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Important Dates

Conference: May 7-11, 2012
Reg. Registration Ends: April 20, 2012
Late Registration: April 21 to May 11


Radar Tracking

Information

Date: May 11, 2011
Time: 8:00am - 12:00pm
Instructor: Dale Blair

Tutorial Code: T-09

Abstract

When radar systems are discussed in the literature, it is in the context of a sensor providing observations of the environment. While some of those measurements are responses from coherent waveforms of finite duration, the environment is treated as stationary with at most linear motion on the targets. Target tracking addresses the integration of measurements into a longer term picture. Target tracking is separated into two parts: track filtering and measurement-to-track data association. Track filtering is the process of estimating the trajectory (i.e., position, velocity, and possibly acceleration) of a track from measurements that have been assigned to that track. Measurement-to-track data association (or data association) is the process of assigning a measurement to an existing track or as a detection of newly found target or false signal. This tutorial will give a survey of the target tracking concepts associated with the development and implementation of target tracking algorithms in radar systems. Students will gain exposure to the concepts associated with radar tracking, a familiarity with the basic mathematics and notation used in target tracking, and an appreciation of the role of tracking in radar systems. It is intended primarily for engineers and scientists with prior familiarity with radar systems.

Course Outline

  1. Introduction to Target Tracking
  2. Target Track Filtering
  3. Radar Track Filtering
  4. Multiple Target Tracking
  5. Performance Assessment of MTT Algorithms

Instructor Biography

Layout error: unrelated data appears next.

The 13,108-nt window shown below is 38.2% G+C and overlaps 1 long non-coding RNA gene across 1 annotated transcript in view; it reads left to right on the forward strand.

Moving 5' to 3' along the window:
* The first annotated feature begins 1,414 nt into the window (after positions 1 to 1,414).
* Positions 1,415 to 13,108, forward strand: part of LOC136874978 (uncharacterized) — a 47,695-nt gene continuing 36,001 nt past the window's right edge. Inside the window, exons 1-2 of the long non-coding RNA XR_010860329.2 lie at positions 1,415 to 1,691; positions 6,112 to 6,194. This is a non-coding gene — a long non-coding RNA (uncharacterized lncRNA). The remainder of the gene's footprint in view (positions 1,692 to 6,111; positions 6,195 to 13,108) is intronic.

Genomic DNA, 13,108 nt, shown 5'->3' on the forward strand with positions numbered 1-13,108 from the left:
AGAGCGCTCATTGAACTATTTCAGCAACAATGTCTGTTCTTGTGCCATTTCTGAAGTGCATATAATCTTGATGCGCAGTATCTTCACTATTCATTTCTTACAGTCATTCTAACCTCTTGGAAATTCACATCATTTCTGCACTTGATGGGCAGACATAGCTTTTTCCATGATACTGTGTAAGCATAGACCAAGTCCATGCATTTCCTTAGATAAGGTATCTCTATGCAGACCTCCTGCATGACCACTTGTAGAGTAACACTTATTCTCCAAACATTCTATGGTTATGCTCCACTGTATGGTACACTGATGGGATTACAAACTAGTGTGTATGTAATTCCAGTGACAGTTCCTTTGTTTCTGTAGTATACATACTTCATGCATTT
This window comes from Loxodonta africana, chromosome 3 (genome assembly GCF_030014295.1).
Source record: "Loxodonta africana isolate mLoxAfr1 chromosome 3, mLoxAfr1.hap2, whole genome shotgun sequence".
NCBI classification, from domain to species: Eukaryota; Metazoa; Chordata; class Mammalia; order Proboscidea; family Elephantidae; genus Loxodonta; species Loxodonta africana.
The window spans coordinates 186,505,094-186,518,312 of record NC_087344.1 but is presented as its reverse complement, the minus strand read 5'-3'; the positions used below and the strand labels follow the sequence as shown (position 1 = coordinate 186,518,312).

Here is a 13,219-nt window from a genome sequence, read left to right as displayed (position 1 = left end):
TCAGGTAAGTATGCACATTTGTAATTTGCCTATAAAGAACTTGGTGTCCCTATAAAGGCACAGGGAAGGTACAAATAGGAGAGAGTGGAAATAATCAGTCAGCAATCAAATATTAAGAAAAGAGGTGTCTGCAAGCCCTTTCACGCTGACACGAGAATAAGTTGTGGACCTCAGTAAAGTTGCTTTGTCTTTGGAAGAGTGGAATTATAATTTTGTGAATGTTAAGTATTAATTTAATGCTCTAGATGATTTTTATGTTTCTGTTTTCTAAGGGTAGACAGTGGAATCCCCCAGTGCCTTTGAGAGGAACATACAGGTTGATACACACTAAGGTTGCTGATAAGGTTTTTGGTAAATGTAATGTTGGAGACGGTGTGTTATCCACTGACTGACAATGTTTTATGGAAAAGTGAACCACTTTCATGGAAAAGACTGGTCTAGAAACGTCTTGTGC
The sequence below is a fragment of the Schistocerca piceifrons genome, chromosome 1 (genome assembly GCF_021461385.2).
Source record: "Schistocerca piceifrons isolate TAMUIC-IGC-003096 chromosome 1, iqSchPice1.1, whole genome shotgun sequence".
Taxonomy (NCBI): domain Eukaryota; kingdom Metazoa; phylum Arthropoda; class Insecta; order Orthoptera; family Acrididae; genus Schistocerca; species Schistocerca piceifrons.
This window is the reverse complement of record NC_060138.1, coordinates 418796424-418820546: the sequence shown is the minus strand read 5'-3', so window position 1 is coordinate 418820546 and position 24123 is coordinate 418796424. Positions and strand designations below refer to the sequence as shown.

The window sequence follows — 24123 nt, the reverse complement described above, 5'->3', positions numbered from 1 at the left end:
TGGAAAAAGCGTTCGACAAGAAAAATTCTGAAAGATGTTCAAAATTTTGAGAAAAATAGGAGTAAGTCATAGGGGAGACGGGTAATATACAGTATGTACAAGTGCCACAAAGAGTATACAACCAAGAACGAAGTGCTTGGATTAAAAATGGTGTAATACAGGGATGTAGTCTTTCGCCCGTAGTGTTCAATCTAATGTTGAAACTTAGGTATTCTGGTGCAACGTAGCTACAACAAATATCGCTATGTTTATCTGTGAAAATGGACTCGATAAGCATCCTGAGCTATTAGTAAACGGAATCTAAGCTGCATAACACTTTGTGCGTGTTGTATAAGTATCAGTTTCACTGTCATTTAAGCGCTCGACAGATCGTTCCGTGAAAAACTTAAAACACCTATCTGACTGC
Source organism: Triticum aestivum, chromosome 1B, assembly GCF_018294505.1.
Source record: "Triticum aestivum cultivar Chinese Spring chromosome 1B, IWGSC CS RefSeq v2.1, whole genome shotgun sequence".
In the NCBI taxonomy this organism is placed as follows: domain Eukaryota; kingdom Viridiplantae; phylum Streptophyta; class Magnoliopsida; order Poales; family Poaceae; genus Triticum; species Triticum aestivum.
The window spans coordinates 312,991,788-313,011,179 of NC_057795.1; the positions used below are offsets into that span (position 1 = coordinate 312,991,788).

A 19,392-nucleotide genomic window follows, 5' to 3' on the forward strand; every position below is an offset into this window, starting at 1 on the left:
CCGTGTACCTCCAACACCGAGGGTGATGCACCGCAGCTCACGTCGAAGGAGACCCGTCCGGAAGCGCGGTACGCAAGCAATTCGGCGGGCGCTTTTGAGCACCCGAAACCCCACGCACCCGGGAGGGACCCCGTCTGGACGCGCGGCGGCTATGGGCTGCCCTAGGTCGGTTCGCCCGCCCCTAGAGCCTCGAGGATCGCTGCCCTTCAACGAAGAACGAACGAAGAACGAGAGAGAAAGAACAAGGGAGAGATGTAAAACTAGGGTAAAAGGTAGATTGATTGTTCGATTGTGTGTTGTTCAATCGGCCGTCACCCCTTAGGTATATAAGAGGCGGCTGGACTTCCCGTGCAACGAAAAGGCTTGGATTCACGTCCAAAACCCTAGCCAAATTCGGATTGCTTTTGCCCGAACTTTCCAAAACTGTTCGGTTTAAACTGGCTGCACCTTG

BlairWilliam Dale Blair is a Fellow of the IEEE and recipient of the 2001 IEEE Nathanson Award for Outstanding Young Radar Engineer. He is a principal research engineer with the Georgia Tech Research Institute (GTRI) and currently serves as the Technical Director for the C2BMC Knowledge Center of the Missile Defense Agency (MDA). He received the BS and MS degrees in electrical engineering from Tennessee Technological University in 1985 and 1987. In January 1998, he received the Ph.D. degree in electrical engineering from the University of Virginia. Prior to joining GTRI, Dr. Blair was with the Naval Surface Warfare Center, Dahlgren Division (NSWCDD) in Dahlgren, Virginia. At NSWCDD, he originated two benchmark problems for target tracking and radar resource allocation. He also led a project that demonstrated through a real-time tracking experiment that modern tracking algorithms can be utilized to reduce the radar time and energy required by a phased array radar to support surveillance tracking. Since joining GTRI in 1997, Dr. Blair has led a multiorganizational team in the development of multiplatform-multisensor-multitarget benchmarks to both air defense and ballistic missile defense. His projects at GTRI focus mostly the modeling and simulation and algorithm assessment associated with the sensor netting for the battle management, command, and control for the ballistic missile defense system. Dr. Blair served as the Editor for Radar System for IEEE Transactions on Aerospace and Electronic Systems (T-AES) 1996-99 and Editor-In-Chief (EIC) for IEEE T-AES from 1999-2005. He originated and coordinates three short courses, Target Tracking in Sensor Systems, Target Tracking Concepts, and Advanced Target Tracking for Ballistic Missile Defense, for the Profession Education Department of the Georgia Institute of Technology. Dr. Blair is coeditor and coauthor of the book, Multitarget-Multisensor Tracking: Advances and Applications III, and the author of Chapter 19 “Radar Tracking Algorithms” and coauthor of Chapter 18 “Radar Measurements” of the new edition of Principles of Modern Radar.